Reggio Emilia railway station
|Location||Piazza Guglielmo Marconi
42124 Reggio Emilia RE
Reggio Emilia, Reggio Emilia, Emilia-Romagna
|Operated by||Rete Ferroviaria Italiana
Reggio Emilia–Ciano d'Enza
|Distance||61.435 km (38.174 mi)
from Bologna Centrale
Ferrovie Emilia Romagna (FER)
|Opened||21 July 1859|
Reggio Emilia railway station (Italian: Stazione di Reggio Emilia) serves the city and comune of Reggio Emilia, in the region of Emilia-Romagna, northern Italy. Opened in 1859, it forms part of the Milan–Bologna railway, and is also a terminus of three secondary railways, linking Reggio Emilia with Ciano d'Enza, Guastalla and Sassuolo, respectively.
The station is currently managed by Rete Ferroviaria Italiana (RFI). However, the commercial area of the passenger building is managed by Centostazioni. Train services on the main line are operated by Trenitalia. Each of these companies is a subsidiary of Ferrovie dello Stato (FS), Italy's state-owned rail company.
The three secondary lines form a set of rail concessions known as Ferrovie reggiane. They are currently operated by Ferrovie Emilia Romagna (FER), which is owned by the region of Emilia-Romagna and most of its provinces.
Reggio Emilia railway station is situated at Piazza Guglielmo Marconi, at the eastern edge of the city centre.
The original passenger building was replaced in the mid-1930s with a new one, designed by the architect Angiolo Mazzoni. A few years later, the 1930s building was destroyed by bombing during World War II. It was replaced by the current structure, designed by the architect Roberto Narducci.
The passenger building consists of three sections. The central section has a colonnade of eight columns covered in marble. Between each pair of columns, there is a large window providing light to interior spaces. The two lateral wings extend symmetrically from the central section and are faced with brick. The central section has three levels (of which only the ground floor is accessible to passengers), while the lateral wings are two storeys high.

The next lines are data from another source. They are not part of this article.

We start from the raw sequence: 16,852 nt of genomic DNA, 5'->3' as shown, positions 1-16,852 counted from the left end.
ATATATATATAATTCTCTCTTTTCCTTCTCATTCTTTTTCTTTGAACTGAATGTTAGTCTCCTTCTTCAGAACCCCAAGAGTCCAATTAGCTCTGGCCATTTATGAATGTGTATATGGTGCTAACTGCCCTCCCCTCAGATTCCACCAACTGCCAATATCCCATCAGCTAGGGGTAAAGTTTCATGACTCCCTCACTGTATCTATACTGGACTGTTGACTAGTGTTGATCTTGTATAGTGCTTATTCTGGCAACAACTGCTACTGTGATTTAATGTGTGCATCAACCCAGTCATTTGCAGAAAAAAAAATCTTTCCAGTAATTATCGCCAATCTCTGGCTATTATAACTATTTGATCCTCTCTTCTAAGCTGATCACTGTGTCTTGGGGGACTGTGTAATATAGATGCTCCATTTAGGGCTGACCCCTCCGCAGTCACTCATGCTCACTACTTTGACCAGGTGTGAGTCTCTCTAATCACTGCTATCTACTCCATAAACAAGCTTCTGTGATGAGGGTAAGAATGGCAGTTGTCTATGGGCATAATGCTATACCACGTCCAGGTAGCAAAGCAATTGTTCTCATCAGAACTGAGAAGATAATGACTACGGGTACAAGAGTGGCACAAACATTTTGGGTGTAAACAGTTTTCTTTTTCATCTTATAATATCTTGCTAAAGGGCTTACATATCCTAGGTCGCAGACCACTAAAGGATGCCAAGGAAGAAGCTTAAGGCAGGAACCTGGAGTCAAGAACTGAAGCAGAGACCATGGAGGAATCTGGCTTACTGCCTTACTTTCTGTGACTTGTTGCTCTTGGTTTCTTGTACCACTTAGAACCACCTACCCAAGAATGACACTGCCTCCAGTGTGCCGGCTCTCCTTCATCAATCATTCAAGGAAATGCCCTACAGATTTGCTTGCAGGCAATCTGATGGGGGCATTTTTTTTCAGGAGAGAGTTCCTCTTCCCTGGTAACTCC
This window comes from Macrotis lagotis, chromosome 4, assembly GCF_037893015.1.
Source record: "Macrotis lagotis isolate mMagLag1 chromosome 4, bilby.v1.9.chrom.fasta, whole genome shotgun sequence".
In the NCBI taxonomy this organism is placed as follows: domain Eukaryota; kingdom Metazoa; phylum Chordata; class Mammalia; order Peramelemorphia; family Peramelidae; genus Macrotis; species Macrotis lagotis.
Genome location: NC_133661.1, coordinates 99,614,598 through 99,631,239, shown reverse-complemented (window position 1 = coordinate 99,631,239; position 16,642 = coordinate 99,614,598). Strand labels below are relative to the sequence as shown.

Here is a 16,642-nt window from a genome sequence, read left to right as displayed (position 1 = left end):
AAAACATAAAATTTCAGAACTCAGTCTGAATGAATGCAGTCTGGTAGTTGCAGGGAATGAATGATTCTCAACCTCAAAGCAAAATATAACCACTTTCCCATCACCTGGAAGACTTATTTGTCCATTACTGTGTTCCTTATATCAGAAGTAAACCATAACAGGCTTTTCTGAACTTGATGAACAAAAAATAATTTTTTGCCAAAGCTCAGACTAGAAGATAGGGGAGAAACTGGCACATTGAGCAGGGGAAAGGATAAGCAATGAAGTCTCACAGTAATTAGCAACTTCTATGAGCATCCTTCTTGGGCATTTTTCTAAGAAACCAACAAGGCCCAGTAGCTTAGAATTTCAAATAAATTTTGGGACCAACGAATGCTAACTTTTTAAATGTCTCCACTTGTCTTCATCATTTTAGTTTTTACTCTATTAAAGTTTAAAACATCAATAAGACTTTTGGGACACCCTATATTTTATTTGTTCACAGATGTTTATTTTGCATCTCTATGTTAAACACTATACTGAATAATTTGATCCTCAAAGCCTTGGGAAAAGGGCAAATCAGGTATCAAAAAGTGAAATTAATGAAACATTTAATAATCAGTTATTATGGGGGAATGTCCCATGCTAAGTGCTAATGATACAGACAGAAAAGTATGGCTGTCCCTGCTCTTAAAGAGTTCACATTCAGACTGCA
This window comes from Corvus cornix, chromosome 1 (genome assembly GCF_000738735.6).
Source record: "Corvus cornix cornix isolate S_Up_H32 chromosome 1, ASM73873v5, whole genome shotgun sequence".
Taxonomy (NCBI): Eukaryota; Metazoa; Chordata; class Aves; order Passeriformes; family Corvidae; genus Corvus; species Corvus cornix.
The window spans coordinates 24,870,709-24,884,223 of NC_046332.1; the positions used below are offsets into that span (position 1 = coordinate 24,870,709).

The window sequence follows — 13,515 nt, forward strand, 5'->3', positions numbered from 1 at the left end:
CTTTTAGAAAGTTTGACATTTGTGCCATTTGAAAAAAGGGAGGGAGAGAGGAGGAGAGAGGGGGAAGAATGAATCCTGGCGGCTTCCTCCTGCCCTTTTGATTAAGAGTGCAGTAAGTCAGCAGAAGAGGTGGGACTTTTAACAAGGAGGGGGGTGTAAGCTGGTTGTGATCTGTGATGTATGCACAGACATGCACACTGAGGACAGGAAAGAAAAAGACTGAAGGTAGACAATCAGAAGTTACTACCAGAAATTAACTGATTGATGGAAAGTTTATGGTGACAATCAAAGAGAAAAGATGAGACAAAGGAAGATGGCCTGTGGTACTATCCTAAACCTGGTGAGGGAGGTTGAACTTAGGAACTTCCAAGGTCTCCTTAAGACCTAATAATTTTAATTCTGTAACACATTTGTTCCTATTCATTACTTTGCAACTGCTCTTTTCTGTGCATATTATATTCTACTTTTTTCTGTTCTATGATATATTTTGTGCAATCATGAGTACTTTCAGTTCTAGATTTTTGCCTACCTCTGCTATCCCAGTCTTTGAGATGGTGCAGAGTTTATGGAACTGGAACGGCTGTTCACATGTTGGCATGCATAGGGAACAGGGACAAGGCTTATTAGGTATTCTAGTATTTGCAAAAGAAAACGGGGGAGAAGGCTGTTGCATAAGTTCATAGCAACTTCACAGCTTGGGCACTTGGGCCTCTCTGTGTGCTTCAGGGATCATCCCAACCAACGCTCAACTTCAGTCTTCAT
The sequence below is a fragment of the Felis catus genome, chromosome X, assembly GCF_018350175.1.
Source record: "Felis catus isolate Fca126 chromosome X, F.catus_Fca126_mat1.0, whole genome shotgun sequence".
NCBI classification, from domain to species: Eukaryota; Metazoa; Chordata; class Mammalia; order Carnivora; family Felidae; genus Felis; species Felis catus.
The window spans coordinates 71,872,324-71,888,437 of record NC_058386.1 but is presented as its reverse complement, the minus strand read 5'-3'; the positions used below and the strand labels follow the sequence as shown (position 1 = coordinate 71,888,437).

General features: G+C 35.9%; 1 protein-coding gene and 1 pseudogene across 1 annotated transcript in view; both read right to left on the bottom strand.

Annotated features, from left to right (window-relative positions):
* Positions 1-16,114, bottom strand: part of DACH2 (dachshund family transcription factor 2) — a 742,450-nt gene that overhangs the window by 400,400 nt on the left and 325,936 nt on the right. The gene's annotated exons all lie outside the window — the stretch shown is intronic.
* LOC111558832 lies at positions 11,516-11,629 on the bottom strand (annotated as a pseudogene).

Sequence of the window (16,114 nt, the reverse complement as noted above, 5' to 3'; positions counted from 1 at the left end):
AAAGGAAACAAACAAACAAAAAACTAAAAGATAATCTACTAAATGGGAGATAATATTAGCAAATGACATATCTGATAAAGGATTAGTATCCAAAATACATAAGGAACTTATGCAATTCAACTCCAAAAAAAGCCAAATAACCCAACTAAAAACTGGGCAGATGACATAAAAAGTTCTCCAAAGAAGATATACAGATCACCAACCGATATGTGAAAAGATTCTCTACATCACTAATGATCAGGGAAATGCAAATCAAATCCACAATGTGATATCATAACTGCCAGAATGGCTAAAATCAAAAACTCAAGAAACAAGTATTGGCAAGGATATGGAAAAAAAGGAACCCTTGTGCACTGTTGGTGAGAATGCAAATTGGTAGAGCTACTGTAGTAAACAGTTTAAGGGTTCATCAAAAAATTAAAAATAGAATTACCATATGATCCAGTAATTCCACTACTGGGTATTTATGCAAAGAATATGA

A masonry roof provides weather protection to the entrances at the front of the building, while the entrances on the station yard side are protected by a platform canopy.
In May 2007, work was completed on the renovation of the station. The project, financed by RFI and Centostazioni, cost 1.2 million euros. The renovation work was mainly to the passenger building. It included the removal of surplus elements built after the bombings of World War II, the installation of a new lighting system, additional facilities for commercial services, the renovation of public conveniences, and alterations required by laws regulating technological systems.
The station yard has five tracks for passenger services. Tracks three and four form part of the main line (track 3 for trains with odd numbers, and track 4 for even numbered trains). The other tracks are loop sidings, and are used for trains terminating or overtaking other trains at Reggio Emilia.
All tracks except for track 2 have a platform sheltered by a canopy. The platforms are connected by a pedestrian underpass.
There are many other tracks (without a platform) that are used for storing rolling stock or for goods services. The station also has a goods yard with a goods shed that has been converted into a warehouse. The design of the goods shed is very similar to that of its counterparts at other Italian railway stations.
Passenger and train movements
The station has about 4 million passenger movements each year.
- History of rail transport in Italy
- List of railway stations in Emilia-Romagna
- Rail transport in Italy
- Railway stations in Italy
- Alessandro Tuzza; et al. "Prospetto cronologico dei tratti di ferrovia aperti all'esercizio dal 1839 al 31 dicembre 1926" [Chronological overview of the features of the railways opened between 1839 and 31 December 1926]. Trenidicarta.it (in Italian). Alessandro Tuzza. Retrieved 7 January 2011. External link in
- "Flussi Annui nelle 103 Stazioni" [Annual flows at the 103 stations]. Centostazioni website (in Italian). Centostazioni. Retrieved 4 December 2010. External link in